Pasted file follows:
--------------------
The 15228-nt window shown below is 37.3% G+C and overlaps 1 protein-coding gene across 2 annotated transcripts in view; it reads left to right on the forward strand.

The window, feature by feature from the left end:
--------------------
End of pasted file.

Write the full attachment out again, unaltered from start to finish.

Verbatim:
The 15228-nt window shown below is 37.3% G+C and overlaps 1 protein-coding gene across 2 annotated transcripts in view; it reads left to right on the forward strand.

The window, feature by feature from the left end: